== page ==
It's extremely rare to find a complete skeleton of a dinosaur.
It's rarer still that such a skeleton needs to be found twice.
Such is the fate of "Stan" the T. rex, a massive, mostly complete skeleton of one of the most legendary species of dinosaurs known to Earth.
The enormous fossil was sold in October of 2020 for more than $30 million to an unknown buyer. It subsequently vanished from public view - leaving the paleontological community and dinophiles the world over clamoring for clues as to its whereabouts and fearing its potential loss to science.
National Geographic's Michael Greshko revealed Wednesday that Stan is bound for a museum in the United Arab Emirates capital Abu Dhabi - potentially putting to rest widespread concerns that the invaluable fossil would be rendered inaccessible to study.
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"Outside scientists' biggest hopes for Stan hinge on reliable long-term access to this fossil," Greshko told ABC News. "I know that scientists are hoping for a happy ending, not just for the fossil but for the science that depends on that fossil."
Stan's story begins in the early 1990s, when a nearly 40-foot long Tyrannosaurus rex skeleton was unearthed in South Dakota. The skeleton stood at a private institute in the state for two decades before a legal dispute forced its sale.
That auction in 2020 was nearly as eye-popping as Stan itself. The skeleton sold for $31.8 million to an anonymous buyer - making it the most expensive fossil auction ever.
As chronicled by Greshko, the price tag enraged scientists and scholars. They not only feared the fossil would be sealed behind closed doors, but worried its price tag would accelerate the gold rush of fossil privatization, which threatens to remove more and more bones from the realm of research and education.
"This is terrible for science and is a great boost and incentive for commercial outfits to exploit the dinosaur fossils of the American West," one paleontologist told Greshko of the sale in 2020.
Since then, sleuths have searched for Stan's whereabouts, with Dwayne "The Rock" Johnson making perhaps the strangest cameo. A giant T.rex skull was spotted by the The Rock during a television interview earlier this year, leading to speculation that he'd purchased Stan.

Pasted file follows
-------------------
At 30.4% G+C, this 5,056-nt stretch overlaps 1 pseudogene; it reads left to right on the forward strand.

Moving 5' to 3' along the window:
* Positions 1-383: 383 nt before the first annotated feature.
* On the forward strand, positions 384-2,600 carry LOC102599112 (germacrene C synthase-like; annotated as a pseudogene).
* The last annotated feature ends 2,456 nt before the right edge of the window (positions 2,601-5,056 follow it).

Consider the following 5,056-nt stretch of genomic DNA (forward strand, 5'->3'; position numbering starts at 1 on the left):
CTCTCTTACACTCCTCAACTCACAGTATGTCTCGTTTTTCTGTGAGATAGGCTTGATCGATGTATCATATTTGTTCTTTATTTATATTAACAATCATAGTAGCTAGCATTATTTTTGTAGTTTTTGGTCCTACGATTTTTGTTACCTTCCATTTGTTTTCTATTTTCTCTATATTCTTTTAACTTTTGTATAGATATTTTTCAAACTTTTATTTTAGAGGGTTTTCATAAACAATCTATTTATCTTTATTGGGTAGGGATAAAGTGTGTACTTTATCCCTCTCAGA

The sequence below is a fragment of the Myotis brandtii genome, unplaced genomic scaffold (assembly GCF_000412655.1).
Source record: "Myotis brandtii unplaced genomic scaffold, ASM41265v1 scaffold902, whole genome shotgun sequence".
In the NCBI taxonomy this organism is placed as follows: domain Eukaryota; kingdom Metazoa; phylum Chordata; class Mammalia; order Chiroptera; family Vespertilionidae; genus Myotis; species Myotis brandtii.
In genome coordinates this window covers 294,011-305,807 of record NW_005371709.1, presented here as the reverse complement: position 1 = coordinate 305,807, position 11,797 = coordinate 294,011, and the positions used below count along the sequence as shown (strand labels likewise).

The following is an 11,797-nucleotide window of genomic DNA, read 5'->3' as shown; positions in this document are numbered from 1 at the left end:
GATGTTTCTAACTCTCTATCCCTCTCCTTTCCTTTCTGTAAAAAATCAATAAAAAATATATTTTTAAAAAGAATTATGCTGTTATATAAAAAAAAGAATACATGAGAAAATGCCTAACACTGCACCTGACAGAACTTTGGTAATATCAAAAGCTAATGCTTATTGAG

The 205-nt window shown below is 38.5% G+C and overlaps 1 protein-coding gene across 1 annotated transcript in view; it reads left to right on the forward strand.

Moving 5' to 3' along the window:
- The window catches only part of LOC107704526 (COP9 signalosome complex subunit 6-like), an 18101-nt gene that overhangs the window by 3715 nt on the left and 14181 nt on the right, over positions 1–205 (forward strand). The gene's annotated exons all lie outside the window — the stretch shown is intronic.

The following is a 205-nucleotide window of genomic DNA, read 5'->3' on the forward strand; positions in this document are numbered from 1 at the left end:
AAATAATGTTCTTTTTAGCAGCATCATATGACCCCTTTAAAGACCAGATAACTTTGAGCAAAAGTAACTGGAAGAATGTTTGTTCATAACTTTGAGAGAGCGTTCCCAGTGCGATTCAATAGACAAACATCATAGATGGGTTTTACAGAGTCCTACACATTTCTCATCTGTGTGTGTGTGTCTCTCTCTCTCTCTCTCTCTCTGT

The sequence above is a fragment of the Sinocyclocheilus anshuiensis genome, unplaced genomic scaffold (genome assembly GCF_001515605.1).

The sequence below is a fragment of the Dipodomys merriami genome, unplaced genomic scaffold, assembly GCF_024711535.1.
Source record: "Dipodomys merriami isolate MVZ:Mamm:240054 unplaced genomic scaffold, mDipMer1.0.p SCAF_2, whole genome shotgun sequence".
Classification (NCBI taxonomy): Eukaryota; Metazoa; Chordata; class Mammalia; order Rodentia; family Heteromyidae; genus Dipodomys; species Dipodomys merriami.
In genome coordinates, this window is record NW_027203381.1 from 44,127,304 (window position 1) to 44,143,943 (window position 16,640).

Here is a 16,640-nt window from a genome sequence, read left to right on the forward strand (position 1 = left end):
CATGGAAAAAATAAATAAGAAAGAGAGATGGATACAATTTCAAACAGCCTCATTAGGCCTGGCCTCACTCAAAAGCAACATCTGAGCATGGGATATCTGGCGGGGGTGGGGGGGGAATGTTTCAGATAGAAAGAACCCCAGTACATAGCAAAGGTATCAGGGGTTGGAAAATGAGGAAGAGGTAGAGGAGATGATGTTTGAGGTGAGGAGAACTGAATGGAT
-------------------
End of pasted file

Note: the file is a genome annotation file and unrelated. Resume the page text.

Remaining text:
"I am not the mystery buyer," Johnson later conceded in an Instagram post. "If I was the proud owner of the real STAN, I sure as hell wouldn't keep him in my office I'd keep him in a museum, so the world could enjoy, study and learn from him."
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Greshko spotted a clue in monthly U.S. export totals -- specifically an entry for $31,847,500, Stan's precise price, due for the United Arab Emirates.
"Because Stan is such a high value item and this is such a niche commodity, Stan casts a long financial shadow on these data sets," Greshko said.
"I was very confident it had been exported to the United Arab Emirates, and then the UAE happened to reach out to me about this museum project ... and everything fell into place from there," he said.
Natural History Museum Abu Dhabi announced Wednesday it will house Stan as part of an ambitious exhibit and research program to chronicle and study the history of life on Earth.
The identity of the anonymous buyer, however, remains unknown. And the effects of Stan's colossal price could still reverberate throughout the bone hunting world.
"It remains to be seen how Stan's record-breaking price will affect the global legal and illegal trade in fossils," Greshko said. "I know that academic paleontologists around the world are watching that very closely."
For more on this story, visit www.nationalgeographic.com.
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